Quote of the week

Regard must be had to the higher standard of conduct expected from public officials, and the number of falsehoods that have been put forward by the Public Protector in the course of the litigation.  This conduct included the numerous “misstatements”, like misrepresenting, under oath, her reliance on evidence of economic experts in drawing up the report, failing to provide a complete record, ordered and indexed, so that the contents thereof could be determined, failing to disclose material meetings and then obfuscating the reasons for them and the reasons why they had not been previously disclosed, and generally failing to provide the court with a frank and candid account of her conduct in preparing the report. The punitive aspect of the costs order therefore stands.

KHAMPEPE J and THERON J
Public Protector v South African Reserve Bank (CCT107/18) [2019] ZACC 29 (22 July 2019)
12 April 2007

Mbeki centralising control over judges?

In the article on Zuma versus Mbeki, which I linked to yesterday, the author suggests that President Thabo Mbeki was busy centralising control over the judiciary”. A reader wants to know whether this is correct.

As far as I can tell, this assertion is not correct. According to someone close to the cabinet, it was Mbeki who personally ordered the withdrawal of the draft legislation which would have amended the Constitution and would have given more control over the administration of the judiciary to the Minister of Justice. This was also reported accordingly by the Mail & Guardian.

Last month the Minister of Justice tabled two Bills – one dealing with Judicial Education and one dealing with the establishment of a complaints mechanism against Judges – which seemed to accommodate at least some of the concerns expressed by the Judiciary. The Bills largely left control over the training and disciplining of Judges in the hands of Judges and seemed to present a relatively sensible compromise between the executive’s impulse for control and the Judiciary’s need for independence. (Despite some problems with the legal education Bill.)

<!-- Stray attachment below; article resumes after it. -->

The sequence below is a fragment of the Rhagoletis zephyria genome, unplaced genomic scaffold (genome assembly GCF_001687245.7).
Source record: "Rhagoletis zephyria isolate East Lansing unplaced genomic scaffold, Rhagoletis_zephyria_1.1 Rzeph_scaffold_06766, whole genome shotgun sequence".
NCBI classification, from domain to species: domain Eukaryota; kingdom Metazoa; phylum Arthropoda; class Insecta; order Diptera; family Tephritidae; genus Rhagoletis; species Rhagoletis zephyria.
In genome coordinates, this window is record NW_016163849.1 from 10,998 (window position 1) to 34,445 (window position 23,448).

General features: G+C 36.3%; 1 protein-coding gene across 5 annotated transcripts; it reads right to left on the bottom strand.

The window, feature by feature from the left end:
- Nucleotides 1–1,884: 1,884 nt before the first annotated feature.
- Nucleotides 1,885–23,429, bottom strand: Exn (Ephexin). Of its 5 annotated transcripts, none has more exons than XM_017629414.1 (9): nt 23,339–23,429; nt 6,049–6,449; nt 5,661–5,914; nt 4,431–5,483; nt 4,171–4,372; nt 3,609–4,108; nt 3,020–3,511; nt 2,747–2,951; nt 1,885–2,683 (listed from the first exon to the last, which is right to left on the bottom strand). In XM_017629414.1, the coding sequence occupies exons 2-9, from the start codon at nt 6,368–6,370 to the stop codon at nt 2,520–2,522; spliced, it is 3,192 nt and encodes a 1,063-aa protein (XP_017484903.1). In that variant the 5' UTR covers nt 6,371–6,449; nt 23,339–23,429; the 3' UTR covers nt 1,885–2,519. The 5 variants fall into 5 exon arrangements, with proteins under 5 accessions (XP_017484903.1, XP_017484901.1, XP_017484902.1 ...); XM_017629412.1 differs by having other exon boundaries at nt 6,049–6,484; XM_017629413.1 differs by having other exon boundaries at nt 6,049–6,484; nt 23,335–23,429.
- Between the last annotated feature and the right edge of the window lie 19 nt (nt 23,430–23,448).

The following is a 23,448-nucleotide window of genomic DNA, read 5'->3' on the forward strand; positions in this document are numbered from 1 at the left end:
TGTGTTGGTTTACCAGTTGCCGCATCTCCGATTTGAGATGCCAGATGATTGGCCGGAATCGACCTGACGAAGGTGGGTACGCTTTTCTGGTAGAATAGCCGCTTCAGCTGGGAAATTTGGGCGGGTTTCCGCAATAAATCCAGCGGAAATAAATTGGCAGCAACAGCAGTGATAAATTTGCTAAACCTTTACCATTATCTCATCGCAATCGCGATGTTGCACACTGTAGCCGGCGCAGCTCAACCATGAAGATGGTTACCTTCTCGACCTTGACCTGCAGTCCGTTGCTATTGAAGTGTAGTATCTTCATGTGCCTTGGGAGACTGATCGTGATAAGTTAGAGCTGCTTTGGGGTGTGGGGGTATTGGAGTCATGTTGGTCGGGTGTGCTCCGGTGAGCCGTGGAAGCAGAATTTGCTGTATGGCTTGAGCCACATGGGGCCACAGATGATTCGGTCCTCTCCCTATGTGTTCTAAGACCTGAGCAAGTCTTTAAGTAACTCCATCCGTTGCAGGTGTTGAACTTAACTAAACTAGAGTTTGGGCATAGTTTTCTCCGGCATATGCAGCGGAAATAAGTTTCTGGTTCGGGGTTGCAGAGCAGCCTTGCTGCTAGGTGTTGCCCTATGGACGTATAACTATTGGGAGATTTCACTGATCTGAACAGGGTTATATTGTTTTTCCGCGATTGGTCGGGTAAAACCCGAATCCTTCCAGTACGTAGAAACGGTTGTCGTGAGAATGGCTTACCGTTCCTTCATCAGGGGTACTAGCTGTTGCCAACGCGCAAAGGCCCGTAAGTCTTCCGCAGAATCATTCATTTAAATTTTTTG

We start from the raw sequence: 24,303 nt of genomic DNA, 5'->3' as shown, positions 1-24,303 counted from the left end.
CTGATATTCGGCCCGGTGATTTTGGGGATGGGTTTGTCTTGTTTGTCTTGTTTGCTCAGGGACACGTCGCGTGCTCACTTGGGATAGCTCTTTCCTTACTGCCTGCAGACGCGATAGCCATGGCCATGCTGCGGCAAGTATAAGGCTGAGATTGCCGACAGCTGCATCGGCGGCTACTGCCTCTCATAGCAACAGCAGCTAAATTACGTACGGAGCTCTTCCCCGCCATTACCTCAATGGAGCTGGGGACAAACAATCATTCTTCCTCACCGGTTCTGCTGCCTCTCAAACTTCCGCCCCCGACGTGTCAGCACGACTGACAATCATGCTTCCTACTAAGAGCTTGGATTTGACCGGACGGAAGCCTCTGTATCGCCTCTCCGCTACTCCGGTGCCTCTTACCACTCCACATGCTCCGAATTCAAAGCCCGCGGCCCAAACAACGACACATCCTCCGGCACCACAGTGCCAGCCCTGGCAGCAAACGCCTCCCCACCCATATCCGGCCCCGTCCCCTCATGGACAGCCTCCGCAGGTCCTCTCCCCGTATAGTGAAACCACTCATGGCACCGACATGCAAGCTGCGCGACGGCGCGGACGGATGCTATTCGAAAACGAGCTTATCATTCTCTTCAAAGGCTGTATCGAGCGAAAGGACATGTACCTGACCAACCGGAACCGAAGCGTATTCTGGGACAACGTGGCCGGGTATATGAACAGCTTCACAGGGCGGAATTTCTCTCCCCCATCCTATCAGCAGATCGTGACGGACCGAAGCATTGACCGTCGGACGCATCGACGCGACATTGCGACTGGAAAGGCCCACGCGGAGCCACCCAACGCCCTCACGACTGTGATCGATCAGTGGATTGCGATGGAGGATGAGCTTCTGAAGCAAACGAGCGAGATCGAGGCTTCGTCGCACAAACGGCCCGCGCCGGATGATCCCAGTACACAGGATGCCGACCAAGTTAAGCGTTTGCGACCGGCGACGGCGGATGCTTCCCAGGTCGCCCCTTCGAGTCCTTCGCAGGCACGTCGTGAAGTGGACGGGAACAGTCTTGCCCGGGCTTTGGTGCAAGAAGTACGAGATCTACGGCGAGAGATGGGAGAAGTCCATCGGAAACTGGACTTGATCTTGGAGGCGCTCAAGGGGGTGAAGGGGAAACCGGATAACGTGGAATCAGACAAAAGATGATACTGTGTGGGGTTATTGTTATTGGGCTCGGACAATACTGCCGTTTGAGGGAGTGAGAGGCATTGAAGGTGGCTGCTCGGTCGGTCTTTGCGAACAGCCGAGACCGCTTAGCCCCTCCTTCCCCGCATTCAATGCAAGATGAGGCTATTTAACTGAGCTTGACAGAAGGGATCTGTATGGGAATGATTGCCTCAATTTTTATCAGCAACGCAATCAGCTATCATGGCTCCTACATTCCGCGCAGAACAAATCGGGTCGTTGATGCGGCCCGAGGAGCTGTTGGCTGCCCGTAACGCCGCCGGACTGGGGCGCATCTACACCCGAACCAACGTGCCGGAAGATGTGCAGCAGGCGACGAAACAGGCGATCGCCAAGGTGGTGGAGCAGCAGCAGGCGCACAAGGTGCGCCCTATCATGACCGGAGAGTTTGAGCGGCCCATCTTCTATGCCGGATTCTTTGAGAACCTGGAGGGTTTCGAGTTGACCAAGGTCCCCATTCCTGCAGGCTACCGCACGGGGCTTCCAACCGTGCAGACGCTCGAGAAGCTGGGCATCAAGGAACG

However, my source suggests that the Minister of Justice (read, Deputy Minister of Justice) has indicated to the ANC caucus that when the Bill comes to the Portfolio Committee (chaired by someone romantically linked to the Deputy Minister of Justice), they may want to change the Bills to enhance the role of Magistrates. The argument is that Magistrates should be treated as co-equal with Judges and should get equal space “at the table”.

Politically, Magistrates are perceived to be less independent and thus more malleable than Judges. Legally, the Constitutional Court has confirmed that Magistrates Court are hierarchically at a lower level than High Courts and are therefore fundamentally different. To treat Magistrates and Judges exactly the same therefore makes no constitutional sense.

I suppose some members of the Executive believe that Magistrates would be prepared to do the bidding of the Executive in the various forums created by the Bills.

If these changes are introduced during the Committee stages of the Bill, Judges will be extremely upset. The President will also be extremely upset. The Minister will, as per usual, not have a clue, while the Deputy Minister will work behind the scenes. Let’s hope cooler heads in the ANC prevail and no significant amendments are made to this legislation during the Committee stage.

Watch this space!

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